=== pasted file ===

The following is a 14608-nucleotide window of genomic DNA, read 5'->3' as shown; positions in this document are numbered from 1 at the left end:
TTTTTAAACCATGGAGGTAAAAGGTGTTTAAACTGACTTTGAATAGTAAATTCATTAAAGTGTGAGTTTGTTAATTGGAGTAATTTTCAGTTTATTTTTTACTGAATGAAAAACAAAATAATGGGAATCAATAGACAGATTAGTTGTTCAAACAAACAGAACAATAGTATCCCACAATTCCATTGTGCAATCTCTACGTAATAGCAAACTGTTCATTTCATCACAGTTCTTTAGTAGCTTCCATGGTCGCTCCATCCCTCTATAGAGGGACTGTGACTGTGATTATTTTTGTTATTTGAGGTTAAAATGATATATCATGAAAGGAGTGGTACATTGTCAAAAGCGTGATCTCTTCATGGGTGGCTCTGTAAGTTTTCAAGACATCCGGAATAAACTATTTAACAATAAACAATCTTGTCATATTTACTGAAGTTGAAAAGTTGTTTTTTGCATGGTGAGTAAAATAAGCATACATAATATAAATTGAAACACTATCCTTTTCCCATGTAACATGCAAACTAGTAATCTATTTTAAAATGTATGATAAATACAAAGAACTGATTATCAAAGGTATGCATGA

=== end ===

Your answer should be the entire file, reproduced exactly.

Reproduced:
The following is a 14608-nucleotide window of genomic DNA, read 5'->3' as shown; positions in this document are numbered from 1 at the left end:
TTTTTAAACCATGGAGGTAAAAGGTGTTTAAACTGACTTTGAATAGTAAATTCATTAAAGTGTGAGTTTGTTAATTGGAGTAATTTTCAGTTTATTTTTTACTGAATGAAAAACAAAATAATGGGAATCAATAGACAGATTAGTTGTTCAAACAAACAGAACAATAGTATCCCACAATTCCATTGTGCAATCTCTACGTAATAGCAAACTGTTCATTTCATCACAGTTCTTTAGTAGCTTCCATGGTCGCTCCATCCCTCTATAGAGGGACTGTGACTGTGATTATTTTTGTTATTTGAGGTTAAAATGATATATCATGAAAGGAGTGGTACATTGTCAAAAGCGTGATCTCTTCATGGGTGGCTCTGTAAGTTTTCAAGACATCCGGAATAAACTATTTAACAATAAACAATCTTGTCATATTTACTGAAGTTGAAAAGTTGTTTTTTGCATGGTGAGTAAAATAAGCATACATAATATAAATTGAAACACTATCCTTTTCCCATGTAACATGCAAACTAGTAATCTATTTTAAAATGTATGATAAATACAAAGAACTGATTATCAAAGGTATGCATGA